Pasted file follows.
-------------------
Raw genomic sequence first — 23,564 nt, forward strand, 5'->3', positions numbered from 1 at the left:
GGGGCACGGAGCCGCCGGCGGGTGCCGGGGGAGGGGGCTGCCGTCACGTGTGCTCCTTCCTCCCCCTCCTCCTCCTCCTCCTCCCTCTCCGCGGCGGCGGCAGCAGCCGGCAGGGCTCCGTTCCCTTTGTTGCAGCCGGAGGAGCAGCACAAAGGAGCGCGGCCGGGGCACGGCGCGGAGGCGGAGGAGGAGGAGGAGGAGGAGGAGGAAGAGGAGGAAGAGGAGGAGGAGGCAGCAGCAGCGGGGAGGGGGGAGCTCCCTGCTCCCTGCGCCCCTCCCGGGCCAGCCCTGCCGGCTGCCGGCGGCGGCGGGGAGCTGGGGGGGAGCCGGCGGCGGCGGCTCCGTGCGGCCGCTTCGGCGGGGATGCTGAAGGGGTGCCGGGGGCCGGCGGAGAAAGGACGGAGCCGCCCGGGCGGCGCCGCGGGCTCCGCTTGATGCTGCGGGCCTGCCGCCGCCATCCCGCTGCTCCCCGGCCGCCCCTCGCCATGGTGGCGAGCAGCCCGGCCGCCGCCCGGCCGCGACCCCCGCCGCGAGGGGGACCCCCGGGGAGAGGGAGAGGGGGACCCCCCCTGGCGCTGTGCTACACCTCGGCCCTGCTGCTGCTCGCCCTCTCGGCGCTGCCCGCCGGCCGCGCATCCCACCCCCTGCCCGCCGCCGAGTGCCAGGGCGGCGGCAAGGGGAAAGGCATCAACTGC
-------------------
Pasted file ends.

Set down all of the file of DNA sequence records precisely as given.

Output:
Raw genomic sequence first — 23,564 nt, forward strand, 5'->3', positions numbered from 1 at the left:
GGGGCACGGAGCCGCCGGCGGGTGCCGGGGGAGGGGGCTGCCGTCACGTGTGCTCCTTCCTCCCCCTCCTCCTCCTCCTCCTCCCTCTCCGCGGCGGCGGCAGCAGCCGGCAGGGCTCCGTTCCCTTTGTTGCAGCCGGAGGAGCAGCACAAAGGAGCGCGGCCGGGGCACGGCGCGGAGGCGGAGGAGGAGGAGGAGGAGGAGGAGGAAGAGGAGGAAGAGGAGGAGGAGGCAGCAGCAGCGGGGAGGGGGGAGCTCCCTGCTCCCTGCGCCCCTCCCGGGCCAGCCCTGCCGGCTGCCGGCGGCGGCGGGGAGCTGGGGGGGAGCCGGCGGCGGCGGCTCCGTGCGGCCGCTTCGGCGGGGATGCTGAAGGGGTGCCGGGGGCCGGCGGAGAAAGGACGGAGCCGCCCGGGCGGCGCCGCGGGCTCCGCTTGATGCTGCGGGCCTGCCGCCGCCATCCCGCTGCTCCCCGGCCGCCCCTCGCCATGGTGGCGAGCAGCCCGGCCGCCGCCCGGCCGCGACCCCCGCCGCGAGGGGGACCCCCGGGGAGAGGGAGAGGGGGACCCCCCCTGGCGCTGTGCTACACCTCGGCCCTGCTGCTGCTCGCCCTCTCGGCGCTGCCCGCCGGCCGCGCATCCCACCCCCTGCCCGCCGCCGAGTGCCAGGGCGGCGGCAAGGGGAAAGGCATCAACTGC